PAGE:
Wednesday 27th July: In Transition: a thought-provoking, and at times moving film, showing a year in the life of the Transition movement around the globe: 7pm for 7.30 at the United Reformed Church, Russell St, Tavistock. Entry by donation; refreshments available. Like Transition itself, the film is suitable for all ages. Our final Spring into Summer Session.

Transport Possibilities.

Powered by 38,000 photovoltaic cells, the Turanor Planetsolar (below left) is currently circumnavigating the globe. You can follow its progress on

The Solar Impulse single-seater prototype solar-powered plane has embarked on its first international journey on 13th May 2011. The Swiss team said the flight from a small airfield in Switzerland, across France, Luxembourg and Belgium, would pose a challenge as it required navigation across international air traffic networks. In 2010 the plane completed a 26-hour non-stop flight that proved the plane could stay flying at night with the energy that its solar cells received during the day.

A dual-mode vehicle (DMV) that looks like a minibus and runs both on

conventional railway tracks and paved roads was tested on the Gakunan

railway in Fuji city (Shizuoka prefecture) in 2006. The 28-passenger test

vehicle was developed by the Hokkaido Railway Company (JR Hokkaido)

in a project that began in 2000.


All of the above show what is possible but are there any local practical applications?

Well, the dual mode vehicle would seem a possible solution to the rail link proposed under the West Devon core strategy but are you aware of any other options? If so, we could present alternative options for the Tavistock Plan which could feed into the further outworking of the Core Strategy. Please send your ideas for a future newsletter.


The item below is taken from the current Transition Network newsletter. Visit the Network at – there you will find information, entertainment and links galore.

The Woodland Trust is offering free trees for communities to plant in their neighbourhoods in order to double the number of native trees in the UK.

We’re big fans of this fantastic offer and encourage you to participate whole-heartedly. As well as being a practical and affordable way to support native tree numbers, tree planting days are great fun for all ages and good community building events.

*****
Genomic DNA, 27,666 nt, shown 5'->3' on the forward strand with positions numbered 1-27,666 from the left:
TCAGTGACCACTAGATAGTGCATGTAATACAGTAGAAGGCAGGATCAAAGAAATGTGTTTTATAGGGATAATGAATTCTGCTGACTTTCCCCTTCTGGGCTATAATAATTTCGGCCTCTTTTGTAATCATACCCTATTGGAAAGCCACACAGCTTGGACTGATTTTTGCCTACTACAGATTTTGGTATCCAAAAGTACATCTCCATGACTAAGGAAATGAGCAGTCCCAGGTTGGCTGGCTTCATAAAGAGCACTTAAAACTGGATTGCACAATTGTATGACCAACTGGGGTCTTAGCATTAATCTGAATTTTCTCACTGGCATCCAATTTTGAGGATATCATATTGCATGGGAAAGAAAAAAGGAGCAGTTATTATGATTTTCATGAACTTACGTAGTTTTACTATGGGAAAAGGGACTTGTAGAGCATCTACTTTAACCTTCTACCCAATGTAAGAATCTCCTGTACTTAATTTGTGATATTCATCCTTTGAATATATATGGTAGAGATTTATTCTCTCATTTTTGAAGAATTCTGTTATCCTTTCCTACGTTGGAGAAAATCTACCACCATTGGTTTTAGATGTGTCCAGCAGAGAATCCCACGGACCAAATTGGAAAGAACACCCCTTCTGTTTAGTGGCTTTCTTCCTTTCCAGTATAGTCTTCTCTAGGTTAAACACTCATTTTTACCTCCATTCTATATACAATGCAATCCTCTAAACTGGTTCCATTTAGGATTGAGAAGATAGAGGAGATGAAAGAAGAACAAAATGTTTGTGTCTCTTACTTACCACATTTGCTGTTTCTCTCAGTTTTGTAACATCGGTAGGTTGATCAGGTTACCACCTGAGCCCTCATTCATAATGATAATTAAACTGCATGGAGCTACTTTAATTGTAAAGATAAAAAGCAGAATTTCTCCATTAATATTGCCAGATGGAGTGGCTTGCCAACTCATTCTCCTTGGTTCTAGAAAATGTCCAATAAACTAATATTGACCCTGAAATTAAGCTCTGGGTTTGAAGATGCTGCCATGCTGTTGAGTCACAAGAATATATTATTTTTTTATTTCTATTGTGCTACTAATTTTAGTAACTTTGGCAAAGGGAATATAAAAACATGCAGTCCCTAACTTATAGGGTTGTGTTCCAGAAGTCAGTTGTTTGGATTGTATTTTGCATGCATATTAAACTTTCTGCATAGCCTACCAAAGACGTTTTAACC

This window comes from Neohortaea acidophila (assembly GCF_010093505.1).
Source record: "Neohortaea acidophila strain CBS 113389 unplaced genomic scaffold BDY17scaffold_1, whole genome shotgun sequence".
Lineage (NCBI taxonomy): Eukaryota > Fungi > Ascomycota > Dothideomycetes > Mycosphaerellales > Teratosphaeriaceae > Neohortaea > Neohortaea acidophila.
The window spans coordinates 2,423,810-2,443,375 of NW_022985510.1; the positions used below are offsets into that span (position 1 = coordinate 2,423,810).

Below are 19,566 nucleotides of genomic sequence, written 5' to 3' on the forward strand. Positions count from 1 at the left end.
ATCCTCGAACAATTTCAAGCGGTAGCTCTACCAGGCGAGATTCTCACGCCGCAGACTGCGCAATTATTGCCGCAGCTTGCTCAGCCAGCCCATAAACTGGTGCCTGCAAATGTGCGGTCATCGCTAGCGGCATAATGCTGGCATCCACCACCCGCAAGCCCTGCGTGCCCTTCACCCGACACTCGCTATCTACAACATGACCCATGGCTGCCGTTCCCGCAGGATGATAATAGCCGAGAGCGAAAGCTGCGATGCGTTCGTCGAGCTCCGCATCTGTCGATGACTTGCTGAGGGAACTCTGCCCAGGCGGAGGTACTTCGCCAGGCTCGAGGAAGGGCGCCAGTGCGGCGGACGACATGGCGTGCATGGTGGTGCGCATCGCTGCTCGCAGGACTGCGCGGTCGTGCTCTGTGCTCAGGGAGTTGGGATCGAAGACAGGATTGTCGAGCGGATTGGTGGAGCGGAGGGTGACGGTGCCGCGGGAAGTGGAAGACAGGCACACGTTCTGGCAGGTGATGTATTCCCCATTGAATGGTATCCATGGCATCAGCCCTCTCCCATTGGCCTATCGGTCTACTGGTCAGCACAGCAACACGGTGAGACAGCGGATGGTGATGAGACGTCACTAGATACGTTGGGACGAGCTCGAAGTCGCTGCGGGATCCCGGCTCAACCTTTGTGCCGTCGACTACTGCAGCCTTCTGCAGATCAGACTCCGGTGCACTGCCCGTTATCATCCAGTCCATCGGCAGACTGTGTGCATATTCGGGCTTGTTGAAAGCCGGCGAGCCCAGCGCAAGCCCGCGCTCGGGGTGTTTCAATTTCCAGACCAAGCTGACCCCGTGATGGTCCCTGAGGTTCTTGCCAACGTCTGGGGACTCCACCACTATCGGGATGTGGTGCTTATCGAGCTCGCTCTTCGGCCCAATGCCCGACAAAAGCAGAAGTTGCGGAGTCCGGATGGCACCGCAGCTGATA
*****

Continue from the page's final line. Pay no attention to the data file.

If you would like further information you can email the community tree team at the Woodland Trust.

Transition Montpelier have planted trees in front of a local Kwik-Fit garage, a church where advertising hordings used to be and many other places as part of their Urban Greening Group’s urban redevelopment activities in the centre of Bristol. The offer also enabled them to give fruit trees to local residents with gardens, helping the whole neighbourhood with food resilience.

Since this offer began last autumn, more than 1,500 communities have benefited so far from free trees. Many of these have been Transition Initiatives, unsurprisingly, as we recognise the vital role trees play as a sustainable source of local food and carbon storage, as well as planting being a fun activity that brings people together.

The Woodland Trust has a further 3,500 packs to give away from this autumn through to spring and autumn 2012. If you’re feeling unsure about how to proceed they also have a network of tree planting champions who can help. They also provide support to towns looking to plant woodland.

We recommend that you apply. Get some trees booked in now for winter planting!

You can receive a pack this November (or can register for delivery in 2012) by visiting The Woodland Trust Community Tree page.

If you would like further information you can email the community tree team at the Woodland Trust.

Finally, our link of the month is ‘Third sector foresight’ for those in the community sector who are interested in future trends (or who plan to watch Crash Course on 22 June, see Diary above) otherwise known as ‘spotting the storms before they hit.’ And that’s what Transition is all about – isn’t it?

Please contact if you have any comments or contributions for the Newsletter.